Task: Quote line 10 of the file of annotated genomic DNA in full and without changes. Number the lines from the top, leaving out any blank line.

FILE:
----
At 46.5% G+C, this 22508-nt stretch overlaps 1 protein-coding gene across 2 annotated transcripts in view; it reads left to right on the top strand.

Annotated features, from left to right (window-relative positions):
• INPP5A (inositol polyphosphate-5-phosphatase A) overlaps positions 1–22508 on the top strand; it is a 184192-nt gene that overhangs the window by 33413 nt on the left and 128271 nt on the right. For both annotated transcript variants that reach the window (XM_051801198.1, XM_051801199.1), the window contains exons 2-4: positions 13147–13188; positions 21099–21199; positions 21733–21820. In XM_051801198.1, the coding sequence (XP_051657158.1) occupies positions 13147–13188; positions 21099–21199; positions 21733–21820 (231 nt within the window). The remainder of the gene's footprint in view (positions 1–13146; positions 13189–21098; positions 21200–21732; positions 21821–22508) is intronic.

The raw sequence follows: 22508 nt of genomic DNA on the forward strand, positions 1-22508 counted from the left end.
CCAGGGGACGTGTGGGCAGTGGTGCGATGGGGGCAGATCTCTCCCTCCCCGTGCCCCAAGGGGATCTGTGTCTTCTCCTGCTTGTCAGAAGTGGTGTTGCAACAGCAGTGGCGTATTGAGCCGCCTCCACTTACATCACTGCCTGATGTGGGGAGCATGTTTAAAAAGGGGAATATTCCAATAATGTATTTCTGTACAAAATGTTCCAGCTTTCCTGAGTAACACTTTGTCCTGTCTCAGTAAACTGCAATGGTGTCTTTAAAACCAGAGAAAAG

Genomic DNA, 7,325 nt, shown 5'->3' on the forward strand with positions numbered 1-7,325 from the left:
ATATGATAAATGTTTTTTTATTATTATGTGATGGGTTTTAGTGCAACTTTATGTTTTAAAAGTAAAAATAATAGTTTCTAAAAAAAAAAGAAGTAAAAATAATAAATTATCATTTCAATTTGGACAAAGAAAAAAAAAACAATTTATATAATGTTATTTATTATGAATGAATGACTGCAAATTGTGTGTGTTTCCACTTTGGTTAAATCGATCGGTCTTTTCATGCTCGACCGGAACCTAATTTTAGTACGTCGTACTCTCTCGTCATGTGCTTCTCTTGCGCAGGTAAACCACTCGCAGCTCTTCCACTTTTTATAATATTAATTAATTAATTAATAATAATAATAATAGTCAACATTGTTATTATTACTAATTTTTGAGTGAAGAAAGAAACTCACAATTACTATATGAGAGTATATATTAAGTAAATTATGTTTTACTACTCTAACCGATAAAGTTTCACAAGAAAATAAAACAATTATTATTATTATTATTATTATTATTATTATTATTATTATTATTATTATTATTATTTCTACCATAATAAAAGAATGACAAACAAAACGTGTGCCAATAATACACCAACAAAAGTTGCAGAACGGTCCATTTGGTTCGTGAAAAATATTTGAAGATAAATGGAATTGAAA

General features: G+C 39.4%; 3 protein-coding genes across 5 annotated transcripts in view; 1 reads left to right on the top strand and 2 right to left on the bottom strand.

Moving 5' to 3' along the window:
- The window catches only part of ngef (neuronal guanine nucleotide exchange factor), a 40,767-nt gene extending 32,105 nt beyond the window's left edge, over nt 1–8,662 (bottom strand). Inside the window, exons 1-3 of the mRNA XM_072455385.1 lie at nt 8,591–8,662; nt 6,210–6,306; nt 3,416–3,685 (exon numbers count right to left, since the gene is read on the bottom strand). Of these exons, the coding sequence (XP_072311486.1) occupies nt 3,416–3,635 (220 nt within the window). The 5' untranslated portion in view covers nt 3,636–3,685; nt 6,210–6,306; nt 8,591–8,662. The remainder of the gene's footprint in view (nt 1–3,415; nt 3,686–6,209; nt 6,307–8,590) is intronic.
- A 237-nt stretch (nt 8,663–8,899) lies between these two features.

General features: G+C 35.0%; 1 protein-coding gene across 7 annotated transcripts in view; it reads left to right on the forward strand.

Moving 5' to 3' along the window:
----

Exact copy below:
- The window catches only part of ngef (neuronal guanine nucleotide exchange factor), a 40,767-nt gene extending 32,105 nt beyond the window's left edge, over nt 1–8,662 (bottom strand). Inside the window, exons 1-3 of the mRNA XM_072455385.1 lie at nt 8,591–8,662; nt 6,210–6,306; nt 3,416–3,685 (exon numbers count right to left, since the gene is read on the bottom strand). Of these exons, the coding sequence (XP_072311486.1) occupies nt 3,416–3,635 (220 nt within the window). The 5' untranslated portion in view covers nt 3,636–3,685; nt 6,210–6,306; nt 8,591–8,662. The remainder of the gene's footprint in view (nt 1–3,415; nt 3,686–6,209; nt 6,307–8,590) is intronic.